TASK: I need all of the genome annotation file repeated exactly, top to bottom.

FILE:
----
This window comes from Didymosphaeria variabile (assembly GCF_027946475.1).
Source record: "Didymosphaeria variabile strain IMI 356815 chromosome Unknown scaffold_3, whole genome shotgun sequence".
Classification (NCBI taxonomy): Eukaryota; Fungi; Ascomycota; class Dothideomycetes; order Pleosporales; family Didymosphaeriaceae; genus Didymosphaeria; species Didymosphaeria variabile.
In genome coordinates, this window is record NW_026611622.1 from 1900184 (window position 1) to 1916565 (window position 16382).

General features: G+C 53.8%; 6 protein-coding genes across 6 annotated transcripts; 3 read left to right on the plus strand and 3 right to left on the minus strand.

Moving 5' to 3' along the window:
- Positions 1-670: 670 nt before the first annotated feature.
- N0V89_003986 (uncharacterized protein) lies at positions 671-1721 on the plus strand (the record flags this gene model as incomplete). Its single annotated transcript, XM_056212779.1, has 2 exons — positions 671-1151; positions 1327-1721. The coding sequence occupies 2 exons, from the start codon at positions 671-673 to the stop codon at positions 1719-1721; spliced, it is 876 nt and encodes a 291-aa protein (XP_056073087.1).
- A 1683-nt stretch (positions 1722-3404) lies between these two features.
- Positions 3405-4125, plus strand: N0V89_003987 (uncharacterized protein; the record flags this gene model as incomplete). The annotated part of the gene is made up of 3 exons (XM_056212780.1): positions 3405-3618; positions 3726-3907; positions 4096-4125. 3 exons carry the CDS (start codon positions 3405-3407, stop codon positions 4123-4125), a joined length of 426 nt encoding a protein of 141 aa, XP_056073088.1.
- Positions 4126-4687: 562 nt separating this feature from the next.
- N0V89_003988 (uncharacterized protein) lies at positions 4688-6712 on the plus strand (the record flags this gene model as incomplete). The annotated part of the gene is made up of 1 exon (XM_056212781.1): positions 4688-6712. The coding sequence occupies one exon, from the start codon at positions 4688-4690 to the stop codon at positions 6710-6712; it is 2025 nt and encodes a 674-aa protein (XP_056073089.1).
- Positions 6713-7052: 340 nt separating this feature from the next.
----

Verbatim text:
This window comes from Didymosphaeria variabile (assembly GCF_027946475.1).
Source record: "Didymosphaeria variabile strain IMI 356815 chromosome Unknown scaffold_3, whole genome shotgun sequence".
Classification (NCBI taxonomy): Eukaryota; Fungi; Ascomycota; class Dothideomycetes; order Pleosporales; family Didymosphaeriaceae; genus Didymosphaeria; species Didymosphaeria variabile.
In genome coordinates, this window is record NW_026611622.1 from 1900184 (window position 1) to 1916565 (window position 16382).

General features: G+C 53.8%; 6 protein-coding genes across 6 annotated transcripts; 3 read left to right on the plus strand and 3 right to left on the minus strand.

Moving 5' to 3' along the window:
- Positions 1-670: 670 nt before the first annotated feature.
- N0V89_003986 (uncharacterized protein) lies at positions 671-1721 on the plus strand (the record flags this gene model as incomplete). Its single annotated transcript, XM_056212779.1, has 2 exons — positions 671-1151; positions 1327-1721. The coding sequence occupies 2 exons, from the start codon at positions 671-673 to the stop codon at positions 1719-1721; spliced, it is 876 nt and encodes a 291-aa protein (XP_056073087.1).
- A 1683-nt stretch (positions 1722-3404) lies between these two features.
- Positions 3405-4125, plus strand: N0V89_003987 (uncharacterized protein; the record flags this gene model as incomplete). The annotated part of the gene is made up of 3 exons (XM_056212780.1): positions 3405-3618; positions 3726-3907; positions 4096-4125. 3 exons carry the CDS (start codon positions 3405-3407, stop codon positions 4123-4125), a joined length of 426 nt encoding a protein of 141 aa, XP_056073088.1.
- Positions 4126-4687: 562 nt separating this feature from the next.
- N0V89_003988 (uncharacterized protein) lies at positions 4688-6712 on the plus strand (the record flags this gene model as incomplete). The annotated part of the gene is made up of 1 exon (XM_056212781.1): positions 4688-6712. The coding sequence occupies one exon, from the start codon at positions 4688-4690 to the stop codon at positions 6710-6712; it is 2025 nt and encodes a 674-aa protein (XP_056073089.1).
- Positions 6713-7052: 340 nt separating this feature from the next.